Highest Rated Comments

JoyceEPerrin18 karma

Oh, I've got a good one for that...

I was traveling from Zimbabwe to South Africa by local bus. We stopped at the border and I waited for my bag to be unloaded, but nobody moved a muscle. A local traveler who felt sorry for me explained that I had to go to the counter and pay an extra fee to the customs people and they would give me a slip for the driver to get my bag.

I had no choice, so I plunked down my cash. The man grabbed it up with no pretense of legality or procedure and gave me my slip. I got my bag and took the next bus.

When you arrive by air, none of this happens. There's no "special" tax or fee, which made me upset that only the lower income folks who travel by bus get hit with this extra cost.

JoyceEPerrin14 karma

This is a very interesting question and one I get asked frequently.

My experience out and about was the same as the locals, which meant that as long as I followed the rules and regulations, I was fine. I had to wear an abaya (a black robe worn over your clothes, floor length) and to cover my hair with a scarf. I was not to be out with a male other than a family member. Other than those rules, I was free to move about, to go to the markets, and eat at restaurants (as long as I was with another woman and in the designated women-only areas).

However, us single foreign women could socialize at the various embassies with other males, which isn't something the locals could do.

JoyceEPerrin13 karma

It's a great question.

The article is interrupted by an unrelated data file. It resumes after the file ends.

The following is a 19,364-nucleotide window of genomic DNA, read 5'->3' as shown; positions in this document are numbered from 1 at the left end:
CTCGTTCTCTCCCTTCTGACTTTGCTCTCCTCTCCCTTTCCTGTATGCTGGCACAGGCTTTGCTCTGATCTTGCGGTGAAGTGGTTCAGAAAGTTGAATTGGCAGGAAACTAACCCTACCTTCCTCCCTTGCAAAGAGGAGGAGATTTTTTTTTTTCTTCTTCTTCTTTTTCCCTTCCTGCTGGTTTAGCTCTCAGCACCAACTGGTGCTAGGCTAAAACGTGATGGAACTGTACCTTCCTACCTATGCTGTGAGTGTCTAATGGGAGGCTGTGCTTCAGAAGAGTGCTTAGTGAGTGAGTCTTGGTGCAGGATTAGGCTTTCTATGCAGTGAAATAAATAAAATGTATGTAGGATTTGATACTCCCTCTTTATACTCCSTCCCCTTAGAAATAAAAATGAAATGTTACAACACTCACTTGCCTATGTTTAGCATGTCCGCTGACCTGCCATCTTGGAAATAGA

Children about 2 years old, are similar across cultures, yet when they turn 3, their culture influences their unique differences. I found that very fascinating.

Also, a smile is a smile in any language, especially when you smile with your eyes.

JoyceEPerrin12 karma

Yes. I've been to Belarus, Bulgaria, Czech Republic, Hungary, Moldova, Poland, Russia, Ukraine and Romania.

They were all interesting places in their own ways and the people were always up for discussing cultural differences. I loved sampling the unique regional foods.

I spent a month travelling east to west in Russia on trains with the locals, stopping to do homestays in various cities along the way. When I got to Moscow, I got lost on the subway and asked if anyone spoke English. Several people responded and I got to talking with one woman who asked if I liked hockey, which, being Canadian, is mandatory. She told me about a game that night, so I got a ticket and had a great time watching the game and sharing some vodka with the woman next to me.

JoyceEPerrin12 karma

Thanks for this question. For the few places I've visited many years apart, the biggest changes were usually the result of war.